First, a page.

JDR Vol.9 No.5 pp. 823-827
doi: 10.20965/jdr.2014.p0823


Research Activities and Responding to Typhoon Haiyan (Yolanda): Tohoku-RITM Collaborating Research Center in the Philippines

Mariko Saito*,**, Mayuko Saito*, Tadatsugu Imamura*,
Taro Kamigaki*, Socorro P. Lupisan***, and Hitoshi Oshitani*

*Department of Virology, Tohoku University Graduate School of Medicine, 2-1 Seiryo-machi, Aoba-ku, Sendai 980-8575, Japan

**Tohoku-RITM Collaborating Research Center on Emerging and Re-Emerging Infectious Diseases, 3

rd floor, BMD Building, RITM compound, FCC, Alabang, Muntinlupa 1781, the Philippines

***Research Institute for Tropical Medicine, FCC, Alabang, Muntinlupa City 1781, the Philippines

March 7, 2014
July 1, 2014
October 1, 2014
the Philippines, emerging and re-emerging infections, post disaster surveillance, typhoon Haiyan (Yolanda)
In the six years since the Tohoku-RITM Collaborating Research Center was established, the center has been working on major infectious diseases in the Philippines and conducting molecular and epidemiological studies from a public health perspective. Its target diseases include pneumonia, diarrhea, and rabies, which are a major public health problem in the Philippines. Some studies have also been conducted on emerging and re-emerging infections significantly impacting both on the Philippines and on other countries. In November 2013, typhoon Haiyan (Yolanda) hit the Visayas, where one of our research areas is located. The center responded immediately and helped assess and diagnose infectious diseases, based on our experience of Great East Japan Earthquake in 2011.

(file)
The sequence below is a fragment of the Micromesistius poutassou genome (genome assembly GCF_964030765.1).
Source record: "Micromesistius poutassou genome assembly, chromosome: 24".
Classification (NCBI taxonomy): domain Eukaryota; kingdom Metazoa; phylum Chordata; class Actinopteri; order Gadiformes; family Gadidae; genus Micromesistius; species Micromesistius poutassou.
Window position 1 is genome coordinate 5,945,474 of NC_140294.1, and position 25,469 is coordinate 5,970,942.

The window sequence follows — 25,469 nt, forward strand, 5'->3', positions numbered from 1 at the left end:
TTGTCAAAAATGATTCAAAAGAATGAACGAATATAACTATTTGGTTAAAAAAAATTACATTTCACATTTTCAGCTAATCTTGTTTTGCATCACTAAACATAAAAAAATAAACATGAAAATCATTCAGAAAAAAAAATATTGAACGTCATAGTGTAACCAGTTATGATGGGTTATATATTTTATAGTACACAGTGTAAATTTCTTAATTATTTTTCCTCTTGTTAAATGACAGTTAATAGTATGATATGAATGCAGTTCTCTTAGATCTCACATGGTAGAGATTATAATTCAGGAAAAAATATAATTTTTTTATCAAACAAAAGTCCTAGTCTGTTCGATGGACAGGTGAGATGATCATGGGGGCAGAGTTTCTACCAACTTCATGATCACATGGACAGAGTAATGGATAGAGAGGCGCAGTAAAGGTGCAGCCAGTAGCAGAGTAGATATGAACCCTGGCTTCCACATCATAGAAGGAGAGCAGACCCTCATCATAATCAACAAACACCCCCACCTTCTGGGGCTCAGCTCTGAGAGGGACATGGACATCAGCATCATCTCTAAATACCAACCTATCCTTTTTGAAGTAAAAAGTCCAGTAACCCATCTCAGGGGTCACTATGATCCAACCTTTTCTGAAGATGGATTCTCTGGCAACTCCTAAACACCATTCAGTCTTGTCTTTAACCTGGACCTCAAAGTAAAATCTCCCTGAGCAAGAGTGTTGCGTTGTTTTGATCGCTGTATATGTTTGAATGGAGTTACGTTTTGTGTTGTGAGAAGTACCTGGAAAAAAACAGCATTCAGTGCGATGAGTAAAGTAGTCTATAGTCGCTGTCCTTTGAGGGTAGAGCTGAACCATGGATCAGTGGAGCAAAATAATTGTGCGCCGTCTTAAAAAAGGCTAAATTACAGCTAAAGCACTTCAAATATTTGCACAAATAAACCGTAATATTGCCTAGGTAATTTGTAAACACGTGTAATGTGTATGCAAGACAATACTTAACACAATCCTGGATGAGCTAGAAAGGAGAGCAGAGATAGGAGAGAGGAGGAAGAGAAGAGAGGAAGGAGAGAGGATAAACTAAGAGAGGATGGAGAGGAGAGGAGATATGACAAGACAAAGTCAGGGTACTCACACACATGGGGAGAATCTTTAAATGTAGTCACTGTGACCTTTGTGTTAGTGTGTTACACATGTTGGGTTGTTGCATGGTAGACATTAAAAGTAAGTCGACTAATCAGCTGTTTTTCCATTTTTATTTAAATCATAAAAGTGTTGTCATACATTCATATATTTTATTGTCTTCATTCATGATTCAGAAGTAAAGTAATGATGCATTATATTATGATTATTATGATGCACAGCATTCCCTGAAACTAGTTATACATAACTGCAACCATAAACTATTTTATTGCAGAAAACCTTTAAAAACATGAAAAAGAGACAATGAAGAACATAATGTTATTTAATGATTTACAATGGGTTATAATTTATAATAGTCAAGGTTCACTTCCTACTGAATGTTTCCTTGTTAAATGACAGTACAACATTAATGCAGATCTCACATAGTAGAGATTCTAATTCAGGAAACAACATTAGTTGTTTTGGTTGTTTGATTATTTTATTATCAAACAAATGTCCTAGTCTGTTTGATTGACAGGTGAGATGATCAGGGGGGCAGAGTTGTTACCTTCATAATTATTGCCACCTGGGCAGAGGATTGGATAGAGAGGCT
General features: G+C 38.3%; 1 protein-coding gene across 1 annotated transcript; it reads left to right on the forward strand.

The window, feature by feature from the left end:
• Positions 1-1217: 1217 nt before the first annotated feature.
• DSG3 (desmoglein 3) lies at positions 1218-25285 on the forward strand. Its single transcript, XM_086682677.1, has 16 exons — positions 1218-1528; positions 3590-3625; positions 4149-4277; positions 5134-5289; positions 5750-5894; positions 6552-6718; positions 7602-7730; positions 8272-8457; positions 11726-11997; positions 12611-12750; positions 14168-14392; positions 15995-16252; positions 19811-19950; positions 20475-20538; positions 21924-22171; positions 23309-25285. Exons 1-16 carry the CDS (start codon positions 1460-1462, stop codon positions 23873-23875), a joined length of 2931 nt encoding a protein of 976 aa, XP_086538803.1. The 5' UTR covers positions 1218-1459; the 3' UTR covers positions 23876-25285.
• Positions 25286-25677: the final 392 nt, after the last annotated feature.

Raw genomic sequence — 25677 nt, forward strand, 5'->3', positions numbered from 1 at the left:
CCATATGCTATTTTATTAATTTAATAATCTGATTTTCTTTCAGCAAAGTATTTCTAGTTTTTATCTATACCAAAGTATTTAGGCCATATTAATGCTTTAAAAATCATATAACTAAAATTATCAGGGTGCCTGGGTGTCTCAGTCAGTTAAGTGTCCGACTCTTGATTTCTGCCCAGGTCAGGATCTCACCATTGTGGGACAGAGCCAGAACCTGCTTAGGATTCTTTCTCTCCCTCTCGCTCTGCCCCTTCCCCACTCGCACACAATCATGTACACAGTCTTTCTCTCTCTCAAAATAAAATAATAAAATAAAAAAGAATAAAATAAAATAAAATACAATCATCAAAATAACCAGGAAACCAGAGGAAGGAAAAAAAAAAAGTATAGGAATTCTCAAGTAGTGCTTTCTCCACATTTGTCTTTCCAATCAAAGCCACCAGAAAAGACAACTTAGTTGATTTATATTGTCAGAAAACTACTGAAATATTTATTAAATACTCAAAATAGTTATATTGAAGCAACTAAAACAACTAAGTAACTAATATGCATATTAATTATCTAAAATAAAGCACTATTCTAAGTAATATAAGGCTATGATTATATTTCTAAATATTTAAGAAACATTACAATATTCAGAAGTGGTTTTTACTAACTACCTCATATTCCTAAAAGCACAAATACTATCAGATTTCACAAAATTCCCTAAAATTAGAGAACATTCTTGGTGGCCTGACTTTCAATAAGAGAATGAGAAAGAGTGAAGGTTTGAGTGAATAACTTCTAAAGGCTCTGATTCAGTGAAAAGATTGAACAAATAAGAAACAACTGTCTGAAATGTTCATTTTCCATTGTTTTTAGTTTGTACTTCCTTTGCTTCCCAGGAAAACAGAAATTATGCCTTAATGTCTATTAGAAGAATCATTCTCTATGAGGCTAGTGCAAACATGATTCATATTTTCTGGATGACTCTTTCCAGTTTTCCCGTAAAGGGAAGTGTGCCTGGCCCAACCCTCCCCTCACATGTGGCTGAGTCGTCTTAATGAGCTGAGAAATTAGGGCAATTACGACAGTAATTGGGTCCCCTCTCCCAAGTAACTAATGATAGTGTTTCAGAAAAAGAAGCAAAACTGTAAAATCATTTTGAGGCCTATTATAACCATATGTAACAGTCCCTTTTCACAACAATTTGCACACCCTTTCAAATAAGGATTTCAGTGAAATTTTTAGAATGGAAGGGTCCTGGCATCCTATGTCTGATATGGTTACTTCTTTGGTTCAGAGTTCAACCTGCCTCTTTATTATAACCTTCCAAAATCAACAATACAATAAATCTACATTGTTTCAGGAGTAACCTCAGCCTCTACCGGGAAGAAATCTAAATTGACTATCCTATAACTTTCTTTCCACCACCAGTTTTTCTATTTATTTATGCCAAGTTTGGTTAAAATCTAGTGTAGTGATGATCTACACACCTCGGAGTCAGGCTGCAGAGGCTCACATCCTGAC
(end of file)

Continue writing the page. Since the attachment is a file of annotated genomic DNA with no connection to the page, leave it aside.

Cite this article as:
M. Saito, M. Saito, T. Imamura, T. Kamigaki, S. Lupisan, and H. Oshitani, “Research Activities and Responding to Typhoon Haiyan (Yolanda): Tohoku-RITM Collaborating Research Center in the Philippines,” J. Disaster Res., Vol.9 No.5, pp. 823-827, 2014.
Data files:
  1. [1] Y. Sayama, C. Demetria, M. Saito et al., “A seroepidemiologic study of Reston ebolavirus in swine in the Philippines,” BMC Vet. Res., Vol.8, No.1, p. 82, 2012.
  2. [2] N. Fuji, A. Suzuki, M. Saito et al., “Interruption of the circulation of an indigenous measles genotype and the introduction of other genotypes after a mass vaccination campaign in the Philippines,” J. Med. Virol., Vol.83, No.8, pp. 1424-7, 2011.
  3. [3] “Influenza fact sheet no.211,” World Health Organization, [accessed July 1, 2014]
  4. [4] “A practical guide for designing and conducting influenza disease burden studies,” World Health Organization, Western Pacific Regional Office, Studies.pdf?ua=1 [accessed July 1, 2014]
  5. [5] V. L. Tallo, T. Kamigaki, A. G. Tan et al., “Estimating influenza outpatients’ and inpatients’ incidences from 2009 to 2011 in a tropical urban setting in the Philippines,” Influenza Other Respir Viruses, 2014.
  6. [6] R. R. Pamaran, T. Kamigaki, T. T. Hewe et al., “Epidemiological characterization of influenza A(H1N1)pdm09 cases from 2009 to 2010 in Baguio City, the Philippines,” PLoS One, Vol.8, No.11, p. e79916, 2013.
  7. [7] A. Suzuki, S. Lupisan, Y. Furuse et al., “Respiratory viruses from hospitalized children with severe pneumonia in the Philippines,” BMC Infect. Dis., Vol.12, p. 267, 2012.